Are You A Teacher’s Pet? I Am!

By: Christine Marshall Hersom
Were you ever the “Teacher’s Pet”?  Does that term stir up some yucky emotions or connotations for you?  Maybe you were the teacher’s favorite and proud of it.  No judgment.  I am not particularly talking about pleasing the teacher by volunteering to slap the chalk out of the eraser’s or handing out papers!
I remember when I was in school, I did not want any direct attention on me.  I did not want to be called on and preferably no eye contact.  It didn’t mean I hid in the background and wasn’t a high performer.  I received good grades and when given an assignment, I launched into overdrive focusing on excellence and completing assignments before the deadlines.  I was perhaps the seek an “A” kind of Teacher’s Pet.
Did you over-perform and battle perfection when you were younger?  Did you do exactly as you were told and even finish early?  That was me!  I figured if the teacher assigned something, I needed to hop on the perfection wagon.  Life seemed so much easier for me if you just complied, do as you are told and more importantly go above and beyond.  Another major reason I overperformed, criticism seemed especially hard on me.  Remember, I liked being in the background, therefore, staying on course and not being criticized were forms of survival to me which is a story for another time – I apparently have a lot of stories for “another time.”
As we do, when we become older (wiser), we analyze our past.  Was my approach actually easier?  The stress of being perfect all the time took its toll though I didn’t recognize it at the time.  Beating deadlines by three weeks had its consequences.  Was this “Teacher’s Pet” chasing kudos?  Was she pleasing others or herself?  Whose expectations was she meeting anyway?  And did anyone else really care?
I always assumed exceeding expectations was going to be the best approach throughout life.  I didn’t label my actions or thoughts as “perfect.”  I didn’t run around saying I was perfect.  Was I acting perfect?  As I aged, I heard the word more and compared my actions to it.  In many cases, I was exceeding in some areas – was that a perfection chaser?  I would hear that perfection wasn’t attainable.  Wait…hold the press…perfection wasn’t attainable?  Nobody is perfect?  Was I in that category?  WHAT???  Was the fact that I was simply trying to be the best at every single thing that touched my life considered perfect?  Deep down, I knew it wasn’t healthy or expected.  Perhaps I was addicted to the feelings the perfection chase brought.
When I became an adult, I continued the “Teacher’s Pet” practice.  I got really good at it as we do with most things we repeat over and over which includes healthy or unhealthy habits…we are good at habits.  I went above and beyond at every job, in my private life, and in public.  I worked hard to make sure that everything “looked” perfect all of the time!  It was exhausting.
When I joined the cast of Coach Peggy Real Time, we dove into our habit history going way back to childhood.  Coach Peggy worked with us to identify what type of characters we were when it came to designing goals and embedding habits.  The characters are: The Teacher’s Pet, The Pleaser or The Toddler.  In taking a peek at my history, it became very clear that I was, in fact, a Teacher’s Pet.  My hyper-focus, dive in approach to goals would take gobs of energy.  I would not take on anything I knew I could not nail.  And what often happened?  I would burn out.  More importantly, as I would try to obtain perfection and not give up, I often forgot or neglected other areas of my life.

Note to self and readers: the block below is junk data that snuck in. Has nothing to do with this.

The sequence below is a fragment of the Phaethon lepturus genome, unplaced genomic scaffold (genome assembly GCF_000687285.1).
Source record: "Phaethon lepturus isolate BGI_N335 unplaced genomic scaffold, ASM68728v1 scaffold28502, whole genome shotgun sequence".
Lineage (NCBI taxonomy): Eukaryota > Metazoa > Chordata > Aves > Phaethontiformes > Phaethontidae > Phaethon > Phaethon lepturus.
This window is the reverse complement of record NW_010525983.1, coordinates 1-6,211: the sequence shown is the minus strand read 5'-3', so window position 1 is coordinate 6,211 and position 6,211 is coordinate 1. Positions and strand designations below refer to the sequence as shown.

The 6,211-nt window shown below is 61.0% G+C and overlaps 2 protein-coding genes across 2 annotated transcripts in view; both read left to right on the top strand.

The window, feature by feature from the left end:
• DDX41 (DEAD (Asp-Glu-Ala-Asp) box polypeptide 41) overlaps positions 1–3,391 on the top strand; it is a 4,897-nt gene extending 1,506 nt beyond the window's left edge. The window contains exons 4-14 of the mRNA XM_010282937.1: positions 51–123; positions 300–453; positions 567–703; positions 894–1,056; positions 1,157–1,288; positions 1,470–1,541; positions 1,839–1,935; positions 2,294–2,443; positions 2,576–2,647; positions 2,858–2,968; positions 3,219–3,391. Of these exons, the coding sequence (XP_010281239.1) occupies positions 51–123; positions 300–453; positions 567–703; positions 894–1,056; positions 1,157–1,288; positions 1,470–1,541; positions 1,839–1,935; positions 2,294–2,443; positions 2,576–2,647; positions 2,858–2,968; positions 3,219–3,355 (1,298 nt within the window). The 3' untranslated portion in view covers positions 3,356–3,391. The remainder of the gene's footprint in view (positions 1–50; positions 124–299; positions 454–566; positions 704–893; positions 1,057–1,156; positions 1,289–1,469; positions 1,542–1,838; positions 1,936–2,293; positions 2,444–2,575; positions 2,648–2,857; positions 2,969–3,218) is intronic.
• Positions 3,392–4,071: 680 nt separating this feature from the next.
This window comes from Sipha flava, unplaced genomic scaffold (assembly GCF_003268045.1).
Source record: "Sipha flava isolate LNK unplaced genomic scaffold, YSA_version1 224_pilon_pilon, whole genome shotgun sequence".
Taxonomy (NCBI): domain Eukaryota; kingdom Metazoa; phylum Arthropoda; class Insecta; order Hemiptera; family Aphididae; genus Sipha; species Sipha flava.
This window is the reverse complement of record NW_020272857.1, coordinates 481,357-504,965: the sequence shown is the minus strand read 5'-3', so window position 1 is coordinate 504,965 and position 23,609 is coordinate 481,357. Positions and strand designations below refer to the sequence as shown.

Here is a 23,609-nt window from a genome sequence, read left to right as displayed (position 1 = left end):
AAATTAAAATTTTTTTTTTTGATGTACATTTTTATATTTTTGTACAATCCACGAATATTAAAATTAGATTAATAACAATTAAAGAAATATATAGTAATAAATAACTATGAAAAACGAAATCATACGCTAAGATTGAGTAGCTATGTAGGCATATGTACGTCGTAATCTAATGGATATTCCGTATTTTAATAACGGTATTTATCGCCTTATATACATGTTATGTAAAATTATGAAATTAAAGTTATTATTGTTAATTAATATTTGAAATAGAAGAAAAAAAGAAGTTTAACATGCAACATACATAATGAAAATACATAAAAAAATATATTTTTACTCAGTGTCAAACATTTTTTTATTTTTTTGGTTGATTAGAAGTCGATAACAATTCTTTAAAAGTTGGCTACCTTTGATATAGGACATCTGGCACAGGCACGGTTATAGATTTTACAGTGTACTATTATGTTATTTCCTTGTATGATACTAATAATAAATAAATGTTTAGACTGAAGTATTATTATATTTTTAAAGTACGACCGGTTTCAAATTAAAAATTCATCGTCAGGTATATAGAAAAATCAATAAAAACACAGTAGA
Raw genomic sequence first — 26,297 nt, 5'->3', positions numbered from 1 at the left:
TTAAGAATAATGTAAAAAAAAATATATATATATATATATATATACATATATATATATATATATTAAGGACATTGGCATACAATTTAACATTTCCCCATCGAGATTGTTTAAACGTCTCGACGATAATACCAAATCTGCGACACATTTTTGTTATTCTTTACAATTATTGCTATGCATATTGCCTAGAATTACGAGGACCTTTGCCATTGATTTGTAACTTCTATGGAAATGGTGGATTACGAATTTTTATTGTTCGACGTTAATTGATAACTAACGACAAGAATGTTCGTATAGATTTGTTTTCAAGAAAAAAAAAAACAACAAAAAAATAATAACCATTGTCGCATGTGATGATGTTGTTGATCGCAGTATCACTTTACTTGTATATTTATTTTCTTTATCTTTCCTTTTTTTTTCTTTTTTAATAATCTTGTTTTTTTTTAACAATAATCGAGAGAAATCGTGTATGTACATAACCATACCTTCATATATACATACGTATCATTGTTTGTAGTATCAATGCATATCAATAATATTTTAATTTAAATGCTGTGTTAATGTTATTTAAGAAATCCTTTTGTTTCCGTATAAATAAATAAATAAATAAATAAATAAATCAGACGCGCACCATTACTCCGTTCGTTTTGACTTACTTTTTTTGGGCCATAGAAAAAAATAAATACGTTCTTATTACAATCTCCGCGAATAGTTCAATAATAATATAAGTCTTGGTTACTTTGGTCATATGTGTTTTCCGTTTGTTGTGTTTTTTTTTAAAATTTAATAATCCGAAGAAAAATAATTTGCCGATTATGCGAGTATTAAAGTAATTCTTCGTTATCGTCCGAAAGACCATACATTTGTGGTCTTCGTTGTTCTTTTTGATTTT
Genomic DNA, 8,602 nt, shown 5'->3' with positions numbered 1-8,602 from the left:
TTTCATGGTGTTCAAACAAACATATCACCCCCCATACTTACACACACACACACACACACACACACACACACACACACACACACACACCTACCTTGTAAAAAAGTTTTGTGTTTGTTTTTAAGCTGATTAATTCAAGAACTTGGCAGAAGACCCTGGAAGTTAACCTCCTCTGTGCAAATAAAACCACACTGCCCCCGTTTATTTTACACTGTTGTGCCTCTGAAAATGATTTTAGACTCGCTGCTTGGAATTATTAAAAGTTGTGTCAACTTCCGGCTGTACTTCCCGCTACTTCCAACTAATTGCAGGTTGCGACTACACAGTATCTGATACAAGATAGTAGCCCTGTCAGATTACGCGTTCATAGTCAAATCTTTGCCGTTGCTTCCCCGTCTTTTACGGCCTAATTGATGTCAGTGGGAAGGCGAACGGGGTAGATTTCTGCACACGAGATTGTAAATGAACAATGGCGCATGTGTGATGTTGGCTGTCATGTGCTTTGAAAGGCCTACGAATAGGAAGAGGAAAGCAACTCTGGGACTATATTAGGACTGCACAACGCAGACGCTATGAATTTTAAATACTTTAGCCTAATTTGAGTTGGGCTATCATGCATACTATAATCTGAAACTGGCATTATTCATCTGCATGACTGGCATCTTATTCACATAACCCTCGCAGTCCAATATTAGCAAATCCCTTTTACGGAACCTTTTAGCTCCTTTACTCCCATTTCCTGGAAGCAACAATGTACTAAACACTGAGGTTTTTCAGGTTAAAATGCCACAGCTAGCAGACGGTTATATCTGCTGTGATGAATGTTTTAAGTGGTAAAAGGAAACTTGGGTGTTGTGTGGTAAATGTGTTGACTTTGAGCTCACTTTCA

It took a long time for me to recognize that perfection cannot be achieved or even accept that I was seeking it.  Instead of putting so much time into working to achieve “perfection”, it became important for me to believe that putting my best foot (“Yes, baby steps matter,” Coach barks!) forward was the healthiest approach, and I recognize now that no one and nothing is perfect. 
Most of the time, I recognize that am trying to please myself.  I have realized I hold myself to a higher standard than anyone around me ever would.  I know, right!  Do you do that, too?  I had spent the first five decades of my life thinking and feeling I wasn’t enough.  I now realize what matters is identifying a healthy way to approach what I define as a “good job” and how I feel about the outcome.  Am I trying to do my best for me or for someone else?  What is “my best?”  Are other areas of my life suffering as I chase this “A?”  I have ugly spots but who doesn’t.  Areas of improvement are available to all of us. My imperfections are perfections.  I could go on…
I do recognize the behaviors that hover under the label of Teacher’s Pet.  I recognize how unhealthy it can be to chase consistent high performance. I accept that some of those traits and behaviors may always be a part of me.  I am someone who has always grabbed the bull by the horns when it comes to getting things done.  And though the approach, the grab and the ride may not have pretty outcomes every time, at least I am going for the grab.  Working on my wellness journey this year has helped me redefine the Teacher’s Pet in me.  I may not ride that bull for a long time, every time, but I will always chase it down and hop on!
Christine Marshall Hersom
                                                                     All Things Wellness, LLC
                                                                  christinehersom@gmail.com
Check out one of Coach Peggy’s Facebook clips: Story of Perfection
https://www.facebook.com/coachpeggywillms/posts/1742607319462648